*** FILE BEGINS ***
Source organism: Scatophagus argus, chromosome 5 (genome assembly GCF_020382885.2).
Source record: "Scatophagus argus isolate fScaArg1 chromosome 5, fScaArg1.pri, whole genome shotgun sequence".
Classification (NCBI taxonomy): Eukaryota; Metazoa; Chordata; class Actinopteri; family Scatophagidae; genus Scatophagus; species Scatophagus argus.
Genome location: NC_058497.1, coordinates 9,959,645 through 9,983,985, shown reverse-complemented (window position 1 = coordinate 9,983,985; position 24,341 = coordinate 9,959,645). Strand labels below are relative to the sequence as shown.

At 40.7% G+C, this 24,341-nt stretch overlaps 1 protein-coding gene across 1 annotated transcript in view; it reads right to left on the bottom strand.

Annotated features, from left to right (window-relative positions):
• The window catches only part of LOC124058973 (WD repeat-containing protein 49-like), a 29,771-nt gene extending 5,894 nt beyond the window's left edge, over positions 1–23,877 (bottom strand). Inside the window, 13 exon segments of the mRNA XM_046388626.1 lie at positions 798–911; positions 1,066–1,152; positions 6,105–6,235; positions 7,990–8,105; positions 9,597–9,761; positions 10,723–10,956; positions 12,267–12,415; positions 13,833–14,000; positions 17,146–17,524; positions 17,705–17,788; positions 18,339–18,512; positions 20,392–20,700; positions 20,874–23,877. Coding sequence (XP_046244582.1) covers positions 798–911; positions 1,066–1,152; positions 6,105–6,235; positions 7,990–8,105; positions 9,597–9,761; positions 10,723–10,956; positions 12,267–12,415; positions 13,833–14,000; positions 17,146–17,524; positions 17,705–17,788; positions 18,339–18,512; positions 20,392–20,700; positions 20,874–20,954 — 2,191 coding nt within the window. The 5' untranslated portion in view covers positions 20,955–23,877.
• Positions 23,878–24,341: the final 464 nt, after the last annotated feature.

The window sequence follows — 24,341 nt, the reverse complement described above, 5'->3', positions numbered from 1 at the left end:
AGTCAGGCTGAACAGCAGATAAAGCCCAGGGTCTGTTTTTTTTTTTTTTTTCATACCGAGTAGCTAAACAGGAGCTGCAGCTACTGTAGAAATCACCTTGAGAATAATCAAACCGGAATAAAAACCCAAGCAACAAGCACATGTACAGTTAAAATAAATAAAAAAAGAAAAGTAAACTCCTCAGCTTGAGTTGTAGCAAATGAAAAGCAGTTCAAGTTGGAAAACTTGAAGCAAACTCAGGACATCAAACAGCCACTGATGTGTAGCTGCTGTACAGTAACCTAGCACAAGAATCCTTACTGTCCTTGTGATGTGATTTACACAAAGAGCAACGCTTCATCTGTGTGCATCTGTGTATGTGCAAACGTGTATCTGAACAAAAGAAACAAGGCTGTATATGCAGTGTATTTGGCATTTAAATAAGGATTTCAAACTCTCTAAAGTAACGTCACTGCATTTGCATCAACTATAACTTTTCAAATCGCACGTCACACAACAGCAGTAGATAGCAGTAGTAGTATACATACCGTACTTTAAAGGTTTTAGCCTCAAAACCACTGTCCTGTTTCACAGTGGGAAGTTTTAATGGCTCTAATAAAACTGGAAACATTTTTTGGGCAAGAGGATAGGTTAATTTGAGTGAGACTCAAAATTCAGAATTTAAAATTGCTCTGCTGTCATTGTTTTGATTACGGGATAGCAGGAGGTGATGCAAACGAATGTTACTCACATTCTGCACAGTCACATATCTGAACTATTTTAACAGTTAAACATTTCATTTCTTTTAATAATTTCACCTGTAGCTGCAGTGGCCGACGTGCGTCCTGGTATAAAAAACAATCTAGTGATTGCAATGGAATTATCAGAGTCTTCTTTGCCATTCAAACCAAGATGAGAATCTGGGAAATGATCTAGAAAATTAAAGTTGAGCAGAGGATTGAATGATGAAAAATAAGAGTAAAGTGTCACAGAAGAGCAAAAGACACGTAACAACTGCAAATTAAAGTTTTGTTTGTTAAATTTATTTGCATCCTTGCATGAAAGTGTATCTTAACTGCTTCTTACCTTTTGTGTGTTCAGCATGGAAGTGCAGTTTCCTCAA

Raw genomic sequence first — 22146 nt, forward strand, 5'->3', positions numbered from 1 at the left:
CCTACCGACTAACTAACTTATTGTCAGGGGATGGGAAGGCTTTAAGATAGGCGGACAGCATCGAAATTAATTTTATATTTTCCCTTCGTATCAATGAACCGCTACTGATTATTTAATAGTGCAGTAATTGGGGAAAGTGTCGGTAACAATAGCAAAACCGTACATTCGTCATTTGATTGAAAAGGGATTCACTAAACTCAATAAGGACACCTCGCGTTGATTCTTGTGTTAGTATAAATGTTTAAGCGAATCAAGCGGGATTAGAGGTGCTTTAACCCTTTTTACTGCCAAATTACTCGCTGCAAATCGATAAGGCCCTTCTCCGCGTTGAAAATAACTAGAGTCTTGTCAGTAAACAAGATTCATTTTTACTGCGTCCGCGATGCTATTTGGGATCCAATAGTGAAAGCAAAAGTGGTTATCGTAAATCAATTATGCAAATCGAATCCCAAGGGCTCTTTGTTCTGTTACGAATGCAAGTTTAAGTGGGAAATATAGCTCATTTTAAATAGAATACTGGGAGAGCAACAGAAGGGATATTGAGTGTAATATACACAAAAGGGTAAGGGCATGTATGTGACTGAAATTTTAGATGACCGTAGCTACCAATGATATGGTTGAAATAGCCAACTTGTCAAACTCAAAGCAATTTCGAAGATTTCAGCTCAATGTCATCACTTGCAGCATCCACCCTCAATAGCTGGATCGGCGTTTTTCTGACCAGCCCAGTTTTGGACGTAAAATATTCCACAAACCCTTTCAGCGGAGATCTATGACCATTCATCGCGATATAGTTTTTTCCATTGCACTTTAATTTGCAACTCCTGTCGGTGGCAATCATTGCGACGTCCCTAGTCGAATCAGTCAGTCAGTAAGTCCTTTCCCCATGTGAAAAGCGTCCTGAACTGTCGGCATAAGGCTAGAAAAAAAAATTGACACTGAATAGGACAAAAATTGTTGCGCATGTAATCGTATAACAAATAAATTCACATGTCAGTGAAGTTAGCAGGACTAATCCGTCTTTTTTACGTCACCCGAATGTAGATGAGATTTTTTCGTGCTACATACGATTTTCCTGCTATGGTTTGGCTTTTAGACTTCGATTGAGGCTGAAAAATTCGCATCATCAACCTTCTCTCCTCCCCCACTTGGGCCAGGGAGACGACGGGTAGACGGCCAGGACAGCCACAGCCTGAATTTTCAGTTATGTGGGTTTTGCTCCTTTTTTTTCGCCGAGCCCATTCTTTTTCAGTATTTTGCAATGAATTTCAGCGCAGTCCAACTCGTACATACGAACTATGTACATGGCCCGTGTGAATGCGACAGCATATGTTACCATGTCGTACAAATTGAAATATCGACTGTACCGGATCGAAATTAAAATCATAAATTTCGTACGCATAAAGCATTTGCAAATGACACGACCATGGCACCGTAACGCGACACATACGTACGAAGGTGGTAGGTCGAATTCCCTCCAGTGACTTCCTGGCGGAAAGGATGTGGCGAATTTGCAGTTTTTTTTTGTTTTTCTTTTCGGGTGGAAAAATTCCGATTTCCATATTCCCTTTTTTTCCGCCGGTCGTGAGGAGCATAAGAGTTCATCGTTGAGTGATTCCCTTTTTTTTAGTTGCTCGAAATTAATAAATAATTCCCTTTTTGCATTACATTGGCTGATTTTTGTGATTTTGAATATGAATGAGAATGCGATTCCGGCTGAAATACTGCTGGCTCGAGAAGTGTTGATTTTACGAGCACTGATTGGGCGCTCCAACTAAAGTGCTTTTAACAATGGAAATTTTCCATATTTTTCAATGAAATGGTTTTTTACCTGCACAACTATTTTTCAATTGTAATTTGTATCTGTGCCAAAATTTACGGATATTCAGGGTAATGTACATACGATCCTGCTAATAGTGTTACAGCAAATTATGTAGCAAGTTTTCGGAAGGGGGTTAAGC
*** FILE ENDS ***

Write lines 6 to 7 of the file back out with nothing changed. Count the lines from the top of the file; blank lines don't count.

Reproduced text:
Annotated features, from left to right (window-relative positions):
• The window catches only part of LOC124058973 (WD repeat-containing protein 49-like), a 29,771-nt gene extending 5,894 nt beyond the window's left edge, over positions 1–23,877 (bottom strand). Inside the window, 13 exon segments of the mRNA XM_046388626.1 lie at positions 798–911; positions 1,066–1,152; positions 6,105–6,235; positions 7,990–8,105; positions 9,597–9,761; positions 10,723–10,956; positions 12,267–12,415; positions 13,833–14,000; positions 17,146–17,524; positions 17,705–17,788; positions 18,339–18,512; positions 20,392–20,700; positions 20,874–23,877. Coding sequence (XP_046244582.1) covers positions 798–911; positions 1,066–1,152; positions 6,105–6,235; positions 7,990–8,105; positions 9,597–9,761; positions 10,723–10,956; positions 12,267–12,415; positions 13,833–14,000; positions 17,146–17,524; positions 17,705–17,788; positions 18,339–18,512; positions 20,392–20,700; positions 20,874–20,954 — 2,191 coding nt within the window. The 5' untranslated portion in view covers positions 20,955–23,877.